Wednesday, February 10, 2016

Florence Nightingale in Egypt and Greece: Her Diary and "Visions"

"I did not think it worth while to get up in the morning. What could I do but offend God?"
-- from Florence Nightingale in Egypt and Greece: Her Diary and "Visions"

Influenced by PBS's Mercy Street, I first intended to read Florence Nightingale's "Cassandra," but then realized it was just an essay, so not really Classics Club material. That led me to this curious volume,credited to Michael D. Calabria, who edited the material, and contextualizes Nightinale's diary with historical and biographical information, along with plenty of excerpts from her letters from Egypt, Greece, and parts of Europe. Those are much more descriptive, and I almost thought I should be reading them instead, but they apparently don't do much to illuminate her inner feelings, which are the focus of her more personal writing.

In 1850, the time of the travels recorded here, she had not definitively embarked on her famous nursing career, and she struggles both with obvious depression over her life, and with determining the will of God for her future. Although she seems to have a mystical temperament, it's still balanced by an unflaggingly practical side: she makes notes about the cook and a tour guide, and then adds "Settled the question with God," as if it's something on her to-do list (46).

It's delightful to see her quick entries about her "dreadful fights with Trout" (25). Trout was her servant on the trip, with whom Nightingale did NOT seem to get along; later though, when Trout has been ill, she'll say she "found the prospect of having that wretched woman ... to nurse cheer me up suddenly" (31) -- probably proving how close she was to finding her permanent vocation.

The diary entries are appended by two pieces of fanciful philosophical writing, a brief "Greek Vision," and the "Vision of Temples," in which she imagines the creation of six real Egyptian temples, and the reaction of an immortal God-figure to them. Each temple represents a different way of approaching God, or a different theological style (one more dedicated to a show of wealth and magnificence, for example, and one to the worship of Nature).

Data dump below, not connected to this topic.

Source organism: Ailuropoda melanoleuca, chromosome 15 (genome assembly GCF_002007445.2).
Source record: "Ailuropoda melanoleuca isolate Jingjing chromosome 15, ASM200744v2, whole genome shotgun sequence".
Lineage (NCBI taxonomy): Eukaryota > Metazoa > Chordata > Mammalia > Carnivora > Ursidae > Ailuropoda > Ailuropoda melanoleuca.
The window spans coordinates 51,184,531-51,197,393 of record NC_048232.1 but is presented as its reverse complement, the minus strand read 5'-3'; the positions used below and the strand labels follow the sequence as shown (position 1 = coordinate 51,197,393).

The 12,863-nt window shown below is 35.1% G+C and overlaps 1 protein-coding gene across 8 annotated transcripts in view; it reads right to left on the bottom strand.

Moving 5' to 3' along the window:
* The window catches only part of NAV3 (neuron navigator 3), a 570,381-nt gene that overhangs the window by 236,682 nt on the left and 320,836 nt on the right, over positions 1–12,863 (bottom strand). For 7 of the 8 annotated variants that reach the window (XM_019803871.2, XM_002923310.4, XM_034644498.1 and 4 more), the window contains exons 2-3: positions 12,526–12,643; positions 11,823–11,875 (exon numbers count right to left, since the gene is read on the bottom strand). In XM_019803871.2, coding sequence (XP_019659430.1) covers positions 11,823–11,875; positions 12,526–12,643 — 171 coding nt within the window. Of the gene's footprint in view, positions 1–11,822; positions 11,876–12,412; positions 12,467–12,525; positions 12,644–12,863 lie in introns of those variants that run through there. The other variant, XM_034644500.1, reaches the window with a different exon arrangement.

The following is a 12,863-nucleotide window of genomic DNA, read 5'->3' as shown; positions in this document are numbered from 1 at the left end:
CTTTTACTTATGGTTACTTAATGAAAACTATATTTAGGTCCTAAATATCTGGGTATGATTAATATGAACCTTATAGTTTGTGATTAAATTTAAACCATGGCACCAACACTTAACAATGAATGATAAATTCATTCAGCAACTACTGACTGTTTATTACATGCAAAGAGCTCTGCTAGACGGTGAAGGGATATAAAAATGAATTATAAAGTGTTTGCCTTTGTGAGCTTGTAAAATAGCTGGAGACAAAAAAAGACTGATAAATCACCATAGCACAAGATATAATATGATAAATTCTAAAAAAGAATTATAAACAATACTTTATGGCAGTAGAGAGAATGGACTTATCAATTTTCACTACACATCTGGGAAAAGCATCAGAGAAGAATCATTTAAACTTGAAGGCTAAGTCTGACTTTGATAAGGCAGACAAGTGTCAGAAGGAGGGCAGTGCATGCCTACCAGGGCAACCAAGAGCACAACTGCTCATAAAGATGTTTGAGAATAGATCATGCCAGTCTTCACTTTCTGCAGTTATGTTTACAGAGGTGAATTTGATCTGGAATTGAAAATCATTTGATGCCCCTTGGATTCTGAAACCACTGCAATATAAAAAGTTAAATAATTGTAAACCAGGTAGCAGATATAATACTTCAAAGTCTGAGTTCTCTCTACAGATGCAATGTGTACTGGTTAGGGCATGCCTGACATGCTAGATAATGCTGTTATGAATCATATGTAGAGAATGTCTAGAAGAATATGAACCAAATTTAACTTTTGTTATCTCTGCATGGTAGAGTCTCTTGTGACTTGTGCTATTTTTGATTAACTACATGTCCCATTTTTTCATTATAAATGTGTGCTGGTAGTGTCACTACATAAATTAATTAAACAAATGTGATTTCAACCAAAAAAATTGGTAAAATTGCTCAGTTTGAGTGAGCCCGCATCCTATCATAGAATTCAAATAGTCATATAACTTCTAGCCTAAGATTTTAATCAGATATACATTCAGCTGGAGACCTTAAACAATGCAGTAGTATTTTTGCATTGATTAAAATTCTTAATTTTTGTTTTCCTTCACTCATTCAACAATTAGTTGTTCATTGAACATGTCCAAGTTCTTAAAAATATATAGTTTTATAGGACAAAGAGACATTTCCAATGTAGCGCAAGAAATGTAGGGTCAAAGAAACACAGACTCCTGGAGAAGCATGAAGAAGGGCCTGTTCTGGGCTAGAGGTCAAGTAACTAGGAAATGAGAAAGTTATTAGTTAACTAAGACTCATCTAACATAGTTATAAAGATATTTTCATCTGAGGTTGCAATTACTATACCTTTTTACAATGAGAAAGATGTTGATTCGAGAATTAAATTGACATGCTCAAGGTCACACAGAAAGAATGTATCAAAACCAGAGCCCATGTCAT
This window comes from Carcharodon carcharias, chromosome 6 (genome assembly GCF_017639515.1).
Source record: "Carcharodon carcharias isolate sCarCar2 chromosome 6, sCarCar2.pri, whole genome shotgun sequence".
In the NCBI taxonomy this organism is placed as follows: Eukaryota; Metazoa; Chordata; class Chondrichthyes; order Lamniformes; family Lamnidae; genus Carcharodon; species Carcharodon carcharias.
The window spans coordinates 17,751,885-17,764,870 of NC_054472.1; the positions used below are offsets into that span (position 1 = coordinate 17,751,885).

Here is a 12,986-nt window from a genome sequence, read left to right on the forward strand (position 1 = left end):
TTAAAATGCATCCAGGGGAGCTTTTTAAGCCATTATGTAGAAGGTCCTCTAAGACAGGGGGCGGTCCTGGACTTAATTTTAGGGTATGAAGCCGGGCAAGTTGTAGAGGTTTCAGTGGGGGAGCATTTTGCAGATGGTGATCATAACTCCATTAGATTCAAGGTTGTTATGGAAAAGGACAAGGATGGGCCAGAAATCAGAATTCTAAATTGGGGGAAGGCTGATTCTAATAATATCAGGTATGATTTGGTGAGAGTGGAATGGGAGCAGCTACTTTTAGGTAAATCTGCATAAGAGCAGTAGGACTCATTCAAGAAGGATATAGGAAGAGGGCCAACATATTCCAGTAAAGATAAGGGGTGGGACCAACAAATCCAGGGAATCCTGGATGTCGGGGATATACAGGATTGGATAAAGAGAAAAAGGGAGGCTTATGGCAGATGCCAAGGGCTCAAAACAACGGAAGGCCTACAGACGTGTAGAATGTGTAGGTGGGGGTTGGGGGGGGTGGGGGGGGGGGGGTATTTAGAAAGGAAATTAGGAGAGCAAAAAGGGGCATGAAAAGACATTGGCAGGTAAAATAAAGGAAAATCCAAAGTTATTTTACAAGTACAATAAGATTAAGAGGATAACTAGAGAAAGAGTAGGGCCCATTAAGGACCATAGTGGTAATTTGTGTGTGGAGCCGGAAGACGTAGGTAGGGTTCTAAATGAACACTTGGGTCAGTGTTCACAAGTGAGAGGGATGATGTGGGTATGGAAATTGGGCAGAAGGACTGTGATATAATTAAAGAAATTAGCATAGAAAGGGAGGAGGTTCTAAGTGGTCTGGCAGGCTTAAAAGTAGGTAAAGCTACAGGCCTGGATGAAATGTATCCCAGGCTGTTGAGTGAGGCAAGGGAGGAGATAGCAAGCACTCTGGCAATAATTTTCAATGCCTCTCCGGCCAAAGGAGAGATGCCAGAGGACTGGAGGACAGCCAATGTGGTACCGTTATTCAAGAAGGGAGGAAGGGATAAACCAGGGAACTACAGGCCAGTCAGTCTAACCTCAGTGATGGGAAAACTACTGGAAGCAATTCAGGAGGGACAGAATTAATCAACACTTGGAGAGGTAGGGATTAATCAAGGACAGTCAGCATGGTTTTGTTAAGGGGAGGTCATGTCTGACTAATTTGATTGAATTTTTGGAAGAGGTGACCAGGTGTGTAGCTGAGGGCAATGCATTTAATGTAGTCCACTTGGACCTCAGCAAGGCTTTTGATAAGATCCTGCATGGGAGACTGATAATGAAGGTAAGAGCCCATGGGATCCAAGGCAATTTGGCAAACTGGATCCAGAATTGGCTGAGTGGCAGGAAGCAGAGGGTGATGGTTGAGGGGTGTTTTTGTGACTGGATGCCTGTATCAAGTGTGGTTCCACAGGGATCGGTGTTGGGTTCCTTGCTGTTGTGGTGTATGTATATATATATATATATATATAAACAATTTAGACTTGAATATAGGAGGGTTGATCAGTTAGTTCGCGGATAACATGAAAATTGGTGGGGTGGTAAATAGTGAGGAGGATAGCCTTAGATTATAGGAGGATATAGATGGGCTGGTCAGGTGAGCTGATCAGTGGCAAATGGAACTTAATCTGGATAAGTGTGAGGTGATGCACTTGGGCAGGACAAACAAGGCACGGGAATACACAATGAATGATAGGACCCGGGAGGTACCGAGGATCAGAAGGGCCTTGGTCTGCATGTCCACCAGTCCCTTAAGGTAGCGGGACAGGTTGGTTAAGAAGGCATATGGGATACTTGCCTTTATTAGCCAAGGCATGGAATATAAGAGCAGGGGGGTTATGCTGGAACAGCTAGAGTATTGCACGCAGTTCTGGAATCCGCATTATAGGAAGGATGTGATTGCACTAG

There's a lot of interesting material in this short piece. For example, she says that God "has given them (humanity) to create with toil and trouble, that they might have the satisfaction of thinking, 'I have done this,' " (125) -- an explanation for the hardship of life with roots in psychology. And the poetic reverie that "Night is the genesis of all things; primeval darkness is the mother of the world, for darkness is more ancient than light, and day was born of night" (126). I'll be quoting that, somewhere.

Nightingale posits the correct approach as one that accepts the existence of evil, with "the two spirits of God, Good and Evil" (129), and sees her God as "the great Unknown, the Unutterable, the Infinite Himself ... I will build a temple ... mysterious as the future, and vast as the past; yet it shall be the symbol of a day ... that my people may know that upon the hours of a day are laid the destinies of man" (128). After all her spiritual angst, she comes to a place that combines the Infinite with the small measures of human time, where she'd find the work she believed in.

Calabria, Michael D.  Florence Nightingale in Egypt and Greece: Her Diary and "Visions." Albany, NY: State University of New York Press, 1997.

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